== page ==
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Can Ziplining Cause Sore Back and Neck?

Brent Wells May 15, 2019
Especially when it’s done correctly, ziplining can be an incredible source of fun, excitement and exercise. However, improper use of the line and/or harness can cause serious injury and even death.

In fact, The Daily Mail reported that years between 1997 and 2012 saw more than 17,000 people with broken bones because of unsafe ziplining methods or equipment.
And according to sources like NBC News, you’d think that ziplining was one of the most dangerous pastimes a person could enjoy. Between the body aches, injuries and nerve trauma that often get reported, it’s easy to see why so many people are apprehensive about participating.
Fortunately for those who love doing it, ziplining simply isn’t as hazardous as it seems. 

The recent rise in popularity has made ziplining a major attraction for people of all ages. On the contrary, it’s potential to become physically dangerous has made many second guess a visit to their local ziplining park.
Interestingly, ziplines of various sizes, shapes and complexities have started popping up all over the world, some of which are even located in schools or on children’s playgrounds.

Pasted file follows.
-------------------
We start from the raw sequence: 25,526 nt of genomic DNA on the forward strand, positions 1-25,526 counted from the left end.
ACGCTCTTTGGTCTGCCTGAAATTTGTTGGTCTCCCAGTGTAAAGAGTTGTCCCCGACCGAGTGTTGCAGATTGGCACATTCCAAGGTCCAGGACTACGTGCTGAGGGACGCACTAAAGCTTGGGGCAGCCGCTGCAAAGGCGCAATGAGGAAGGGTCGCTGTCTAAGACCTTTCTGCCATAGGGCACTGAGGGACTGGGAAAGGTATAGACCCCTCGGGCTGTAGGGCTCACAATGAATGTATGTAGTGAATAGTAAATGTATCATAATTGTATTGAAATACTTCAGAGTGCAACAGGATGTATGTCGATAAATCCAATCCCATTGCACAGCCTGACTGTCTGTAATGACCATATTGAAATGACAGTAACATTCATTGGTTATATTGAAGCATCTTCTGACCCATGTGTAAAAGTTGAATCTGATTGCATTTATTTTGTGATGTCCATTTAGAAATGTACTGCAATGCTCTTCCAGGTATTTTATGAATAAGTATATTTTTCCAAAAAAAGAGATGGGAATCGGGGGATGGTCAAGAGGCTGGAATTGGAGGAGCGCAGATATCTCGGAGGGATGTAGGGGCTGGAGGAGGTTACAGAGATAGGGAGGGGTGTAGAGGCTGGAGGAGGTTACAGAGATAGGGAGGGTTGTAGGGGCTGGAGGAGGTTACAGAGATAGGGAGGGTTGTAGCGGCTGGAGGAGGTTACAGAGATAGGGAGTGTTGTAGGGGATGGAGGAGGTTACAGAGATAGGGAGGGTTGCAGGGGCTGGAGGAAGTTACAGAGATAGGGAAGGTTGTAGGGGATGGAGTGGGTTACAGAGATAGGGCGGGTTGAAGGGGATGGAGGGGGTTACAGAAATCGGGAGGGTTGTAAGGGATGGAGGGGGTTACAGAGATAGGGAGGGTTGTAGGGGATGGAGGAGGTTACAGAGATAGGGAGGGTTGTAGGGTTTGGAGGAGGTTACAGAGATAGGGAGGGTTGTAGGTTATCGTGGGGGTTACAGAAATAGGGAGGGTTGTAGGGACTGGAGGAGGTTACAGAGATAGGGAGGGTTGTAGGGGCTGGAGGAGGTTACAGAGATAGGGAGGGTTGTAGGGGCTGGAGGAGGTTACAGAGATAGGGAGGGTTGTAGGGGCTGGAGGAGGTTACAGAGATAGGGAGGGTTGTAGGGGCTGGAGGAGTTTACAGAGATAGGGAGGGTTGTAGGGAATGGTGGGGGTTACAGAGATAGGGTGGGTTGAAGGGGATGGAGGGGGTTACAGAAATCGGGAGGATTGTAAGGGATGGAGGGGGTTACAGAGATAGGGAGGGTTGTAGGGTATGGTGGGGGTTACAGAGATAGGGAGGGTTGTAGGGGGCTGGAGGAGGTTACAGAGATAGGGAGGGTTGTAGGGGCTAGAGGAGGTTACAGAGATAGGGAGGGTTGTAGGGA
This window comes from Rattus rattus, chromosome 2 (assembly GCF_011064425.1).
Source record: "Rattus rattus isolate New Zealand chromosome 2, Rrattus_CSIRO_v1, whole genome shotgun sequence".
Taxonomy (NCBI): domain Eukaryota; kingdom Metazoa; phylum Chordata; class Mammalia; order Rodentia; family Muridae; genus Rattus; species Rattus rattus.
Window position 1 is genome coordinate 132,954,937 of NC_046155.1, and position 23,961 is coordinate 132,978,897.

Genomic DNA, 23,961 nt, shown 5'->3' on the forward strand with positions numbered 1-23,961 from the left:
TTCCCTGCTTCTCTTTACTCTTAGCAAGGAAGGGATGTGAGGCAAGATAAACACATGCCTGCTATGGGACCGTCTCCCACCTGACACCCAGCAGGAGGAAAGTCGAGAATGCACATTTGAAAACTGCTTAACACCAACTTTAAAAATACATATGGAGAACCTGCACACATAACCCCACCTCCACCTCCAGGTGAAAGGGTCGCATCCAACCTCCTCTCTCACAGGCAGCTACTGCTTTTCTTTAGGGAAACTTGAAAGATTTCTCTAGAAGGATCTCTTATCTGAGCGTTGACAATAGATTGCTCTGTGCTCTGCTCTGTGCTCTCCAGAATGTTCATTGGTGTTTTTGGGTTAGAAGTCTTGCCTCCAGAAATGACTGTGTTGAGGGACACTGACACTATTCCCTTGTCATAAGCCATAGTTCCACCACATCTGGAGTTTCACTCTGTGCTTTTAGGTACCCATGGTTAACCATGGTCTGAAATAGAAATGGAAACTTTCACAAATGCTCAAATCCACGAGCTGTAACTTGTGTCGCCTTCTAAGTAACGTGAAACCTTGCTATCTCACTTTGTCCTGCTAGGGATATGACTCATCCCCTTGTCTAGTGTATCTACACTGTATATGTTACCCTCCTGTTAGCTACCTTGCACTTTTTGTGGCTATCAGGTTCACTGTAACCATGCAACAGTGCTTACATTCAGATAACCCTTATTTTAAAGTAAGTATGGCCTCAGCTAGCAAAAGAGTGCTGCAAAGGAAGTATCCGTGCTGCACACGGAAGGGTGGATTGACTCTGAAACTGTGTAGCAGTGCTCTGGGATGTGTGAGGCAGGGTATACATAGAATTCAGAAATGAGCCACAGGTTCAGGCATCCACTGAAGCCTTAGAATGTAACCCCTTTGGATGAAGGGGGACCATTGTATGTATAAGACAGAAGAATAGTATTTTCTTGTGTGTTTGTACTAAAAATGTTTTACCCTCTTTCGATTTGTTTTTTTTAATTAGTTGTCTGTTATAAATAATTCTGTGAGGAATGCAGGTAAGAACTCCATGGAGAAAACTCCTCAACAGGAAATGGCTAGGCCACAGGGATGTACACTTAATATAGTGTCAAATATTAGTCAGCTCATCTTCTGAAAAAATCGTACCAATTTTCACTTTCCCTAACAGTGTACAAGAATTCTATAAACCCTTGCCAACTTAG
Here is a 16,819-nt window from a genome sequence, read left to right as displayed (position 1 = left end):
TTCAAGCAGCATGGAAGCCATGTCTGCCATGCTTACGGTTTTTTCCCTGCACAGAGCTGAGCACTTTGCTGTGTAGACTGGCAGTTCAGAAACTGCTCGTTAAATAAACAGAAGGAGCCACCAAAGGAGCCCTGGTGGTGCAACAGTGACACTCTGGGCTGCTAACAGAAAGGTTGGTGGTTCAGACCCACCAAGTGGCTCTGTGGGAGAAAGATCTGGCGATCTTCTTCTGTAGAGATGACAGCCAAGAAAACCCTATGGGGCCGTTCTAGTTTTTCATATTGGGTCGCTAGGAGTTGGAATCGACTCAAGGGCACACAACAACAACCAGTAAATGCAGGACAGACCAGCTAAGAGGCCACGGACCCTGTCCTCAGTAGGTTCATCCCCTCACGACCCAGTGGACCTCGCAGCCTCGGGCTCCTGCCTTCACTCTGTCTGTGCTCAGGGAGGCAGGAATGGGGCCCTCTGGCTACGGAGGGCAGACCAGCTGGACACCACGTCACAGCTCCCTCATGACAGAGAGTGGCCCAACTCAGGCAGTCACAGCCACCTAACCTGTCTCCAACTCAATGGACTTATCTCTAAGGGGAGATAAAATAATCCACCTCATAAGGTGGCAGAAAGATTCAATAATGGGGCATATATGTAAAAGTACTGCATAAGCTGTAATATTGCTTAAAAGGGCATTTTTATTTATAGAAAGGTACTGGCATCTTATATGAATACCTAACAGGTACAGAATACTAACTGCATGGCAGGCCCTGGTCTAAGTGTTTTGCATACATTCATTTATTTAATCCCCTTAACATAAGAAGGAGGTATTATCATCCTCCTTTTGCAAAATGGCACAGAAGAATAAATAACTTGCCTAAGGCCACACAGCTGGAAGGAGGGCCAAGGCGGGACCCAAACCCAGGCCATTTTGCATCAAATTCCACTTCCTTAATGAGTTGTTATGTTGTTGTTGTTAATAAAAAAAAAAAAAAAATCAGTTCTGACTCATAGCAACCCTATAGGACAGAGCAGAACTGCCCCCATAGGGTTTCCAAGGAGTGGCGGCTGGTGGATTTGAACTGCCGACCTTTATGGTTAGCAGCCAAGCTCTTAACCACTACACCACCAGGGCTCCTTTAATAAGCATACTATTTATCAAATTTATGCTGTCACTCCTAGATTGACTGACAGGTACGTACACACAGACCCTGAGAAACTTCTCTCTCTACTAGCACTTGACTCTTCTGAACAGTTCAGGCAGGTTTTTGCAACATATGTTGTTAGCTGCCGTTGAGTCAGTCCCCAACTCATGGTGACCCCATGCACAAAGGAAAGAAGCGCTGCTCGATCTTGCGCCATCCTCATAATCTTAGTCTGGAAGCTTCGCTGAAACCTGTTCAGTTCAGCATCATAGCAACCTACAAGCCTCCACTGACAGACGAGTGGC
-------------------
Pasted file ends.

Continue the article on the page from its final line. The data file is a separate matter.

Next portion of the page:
This fresh prevalence suggests that ziplining can be fun and safe for the whole family regardless of physical ability.

What Is Ziplining?

Ziplining is not just for adrenaline junkies anymore. Although it involves suspending a rider above the ground, this relatively innocuous activity is usually the perfect combination of adventure and security.

Participants ride in what are commonly referred to as “zippers,” each of which can range in speed from about 10 mph to as fast as 40 mph.
The standard zipline consists of a network of pulleys that are carefully secured to a stainless-steel cable which hangs between various sized mounts.

While some many assume that ziplining is unsafe, it’s often used by medical professionals and engineers to transport fragile people and goods.
Their confidence is likely due to the overall design of most high-quality lines. Such well-built models are now used on some of the world’s best ziplining courses.

How Does a Zipline Work?

Although most zippers require very little manual interaction from the rider, pulling up one’s legs or inclining/declining one’s body can change the way the zipper behaves.
In addition, some ziplining courses involve hands-on activities, continual suspension or large sets of stairs. Therefore, if your body is not up for the challenge you could sustain an injury, sprain or broken bone. 

The best way to enjoy ziplining without getting hurt is to mind all safety precautions provided by the zipper’s guide.
While backyard ziplines and certain industrial parks don’t offer the services of a ride aide, being cautious while in the harness can prevent disaster.

Furthermore, participants can utilize the following guidelines to help make ziplining safer and to prevent getting a sore back or neck (or worse).

5 Ways to Make Ziplining Safer and Prevent a Sore Back or Neck

It’s true that people do get hurt while on a zipline. However, these safety tips can help you avoid injury and enjoy the ride:

1. Come Prepared

Showing up for a ziplining adventure unprepared is a bad idea. Before arriving, make sure:
  • Your partner is aware of your concerns.